Early detection is key to treating strokes, traumatic brain injuries, and neurological disorders such as dementia and Alzheimer’s disease. Boston University’s new university-wide Center for Brain Recovery, founded this summer, is studying how to do just that.
Founding Director Swathi Kiran said the center brings together scientists, engineers and researchers to study “what goes wrong in the brain when someone has a neurological disorder.” Kiran, a professor in the Sargent College of Health and Rehabilitation Sciences, said the center wants to be able to detect disorders earlier and more accurately, while also focusing on treatment.
“Every four minutes, somebody dies of a stroke … about 40% of people who are above the age of 60 have dementia,” Kiran said. “We’re set up to understand why.”
The center will be doing data science and advanced neuroimaging, as well as clinical trials and advocacy work, Kiran said. She said the center is still in the process of hiring and launching their website.
“I want us to be a center where not only are we doing really great research, we’re also helping the people, the patients,” Kiran said.
Anne Billot, a fifth-year doctoral student in the Aphasia Research Laboratory, said the center will be using AI and big datasets in their research and apply what they find in their clinic.
“[We’re] trying to have a research perspective that will really have an impact on patients,” Billiot said.
Kiran and her team have also been studying aphasia, the loss of the ability to understand or express speech due to brain damage, at the Aphasia Research Laboratory, which will become part of the new center.
“The focus of the center is much, much broader,” Kiran said. “The goal is to study neurological disorders in the brain and that includes stroke, traumatic brain injury, primary progressive aphasia, dementia, Alzheimer’s disease.”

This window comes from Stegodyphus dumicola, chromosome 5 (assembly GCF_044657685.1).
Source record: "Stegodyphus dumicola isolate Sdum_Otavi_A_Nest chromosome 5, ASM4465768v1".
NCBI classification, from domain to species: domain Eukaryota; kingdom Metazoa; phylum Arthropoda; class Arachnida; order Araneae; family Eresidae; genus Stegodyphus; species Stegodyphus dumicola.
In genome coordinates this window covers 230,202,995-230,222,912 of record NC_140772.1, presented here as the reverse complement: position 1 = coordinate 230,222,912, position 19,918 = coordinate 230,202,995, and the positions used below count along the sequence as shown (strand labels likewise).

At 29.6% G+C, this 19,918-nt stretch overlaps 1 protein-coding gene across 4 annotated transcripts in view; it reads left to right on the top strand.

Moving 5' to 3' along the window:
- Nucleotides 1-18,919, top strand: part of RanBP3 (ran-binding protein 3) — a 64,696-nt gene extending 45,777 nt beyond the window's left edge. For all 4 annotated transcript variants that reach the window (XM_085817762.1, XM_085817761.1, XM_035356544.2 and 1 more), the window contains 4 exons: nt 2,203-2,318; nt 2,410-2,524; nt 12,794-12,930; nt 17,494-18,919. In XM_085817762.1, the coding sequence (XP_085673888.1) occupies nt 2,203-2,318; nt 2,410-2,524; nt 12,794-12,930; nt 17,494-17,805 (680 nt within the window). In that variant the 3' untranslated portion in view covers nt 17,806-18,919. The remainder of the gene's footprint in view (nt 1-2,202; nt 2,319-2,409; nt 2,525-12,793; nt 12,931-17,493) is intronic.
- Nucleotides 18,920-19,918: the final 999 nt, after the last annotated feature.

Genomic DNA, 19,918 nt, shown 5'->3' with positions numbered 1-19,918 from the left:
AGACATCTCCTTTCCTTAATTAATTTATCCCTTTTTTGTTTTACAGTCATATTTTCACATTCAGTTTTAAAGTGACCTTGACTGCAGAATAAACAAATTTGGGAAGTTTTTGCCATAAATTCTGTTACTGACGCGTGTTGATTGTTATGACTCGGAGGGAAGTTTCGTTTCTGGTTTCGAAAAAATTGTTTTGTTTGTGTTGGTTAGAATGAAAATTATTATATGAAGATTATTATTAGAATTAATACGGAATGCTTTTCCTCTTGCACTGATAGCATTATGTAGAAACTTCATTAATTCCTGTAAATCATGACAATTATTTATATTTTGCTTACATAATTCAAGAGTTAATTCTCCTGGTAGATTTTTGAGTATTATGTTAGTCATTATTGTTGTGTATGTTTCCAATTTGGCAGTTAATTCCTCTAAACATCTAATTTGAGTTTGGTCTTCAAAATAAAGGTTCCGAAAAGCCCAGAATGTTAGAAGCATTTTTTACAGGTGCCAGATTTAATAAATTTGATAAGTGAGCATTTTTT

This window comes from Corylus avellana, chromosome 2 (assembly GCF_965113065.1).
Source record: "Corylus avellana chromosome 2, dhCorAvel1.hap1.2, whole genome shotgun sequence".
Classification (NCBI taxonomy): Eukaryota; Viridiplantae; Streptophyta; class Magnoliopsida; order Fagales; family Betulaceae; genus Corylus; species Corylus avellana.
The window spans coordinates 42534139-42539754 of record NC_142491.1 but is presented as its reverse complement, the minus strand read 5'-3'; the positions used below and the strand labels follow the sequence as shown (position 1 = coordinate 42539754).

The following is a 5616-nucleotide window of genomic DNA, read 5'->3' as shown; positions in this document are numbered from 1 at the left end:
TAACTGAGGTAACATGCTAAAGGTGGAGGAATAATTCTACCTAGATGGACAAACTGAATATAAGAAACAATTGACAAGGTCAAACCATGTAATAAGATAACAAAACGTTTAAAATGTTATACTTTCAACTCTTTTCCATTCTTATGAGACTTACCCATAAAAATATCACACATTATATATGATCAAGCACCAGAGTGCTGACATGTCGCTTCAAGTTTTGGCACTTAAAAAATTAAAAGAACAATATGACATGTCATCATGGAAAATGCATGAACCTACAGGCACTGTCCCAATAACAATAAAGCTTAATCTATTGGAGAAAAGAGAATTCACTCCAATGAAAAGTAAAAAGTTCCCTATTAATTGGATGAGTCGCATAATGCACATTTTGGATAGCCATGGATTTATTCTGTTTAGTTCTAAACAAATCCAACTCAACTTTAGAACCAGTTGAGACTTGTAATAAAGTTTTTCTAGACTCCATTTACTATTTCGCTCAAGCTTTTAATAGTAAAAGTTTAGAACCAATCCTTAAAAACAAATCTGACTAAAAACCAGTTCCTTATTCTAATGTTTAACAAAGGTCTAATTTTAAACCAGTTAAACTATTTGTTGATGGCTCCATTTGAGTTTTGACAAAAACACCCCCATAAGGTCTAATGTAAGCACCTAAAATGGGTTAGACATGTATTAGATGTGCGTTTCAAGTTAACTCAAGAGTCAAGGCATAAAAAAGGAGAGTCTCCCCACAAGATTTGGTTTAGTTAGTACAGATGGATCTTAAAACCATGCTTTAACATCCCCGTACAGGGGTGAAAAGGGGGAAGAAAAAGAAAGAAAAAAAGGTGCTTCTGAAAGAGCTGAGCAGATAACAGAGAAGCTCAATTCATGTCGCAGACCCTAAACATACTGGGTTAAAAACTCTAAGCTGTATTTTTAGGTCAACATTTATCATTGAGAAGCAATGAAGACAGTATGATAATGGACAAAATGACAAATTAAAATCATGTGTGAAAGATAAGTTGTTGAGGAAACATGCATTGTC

Stephen Parnell, a former stroke patient of the Aphasia Research Lab, said he visits the new center even though his treatment has concluded.
“I’m always trying to make a difference in my life so that when I’m working with people that are at Boston University that are looking at the brain, they’re making a difference for me,” Parnell said.
Lab Manager Ollie Combs said expanding from a lab into a center will allow them to provide better care for patients.
“Research is very good, research is how medicine gets made,” Combs said. “But the expansion into a center means that we will have more resources to … help them in a clinical setting as well.”
Research Assistant Professor at the Center for Brain Recovery Maria Varkanitsa said she believes that the center can be a great resource for both researchers and the community.
“It will be a great resource for patients [who] will come here to get assessments and diagnosis,” Varkanitsa said. “We also have support groups. It’s a great resource for both researchers and the community.”
Kiran said the biggest challenges she anticipates are financial and personnel support.
“We have very, very big plans,” Kiran said. “To do these plans, we need to have a lot of funding and support and the right people.”
For undergraduate and graduate students who want to be involved, Comb said, the center has interns separated into three camps: patient-focused, data-focused, and outreach focused. Kiran said they’ll also be looking for work-study students.
“We have a lot of great ideas, but we can’t do it without help from students,” Kiran said.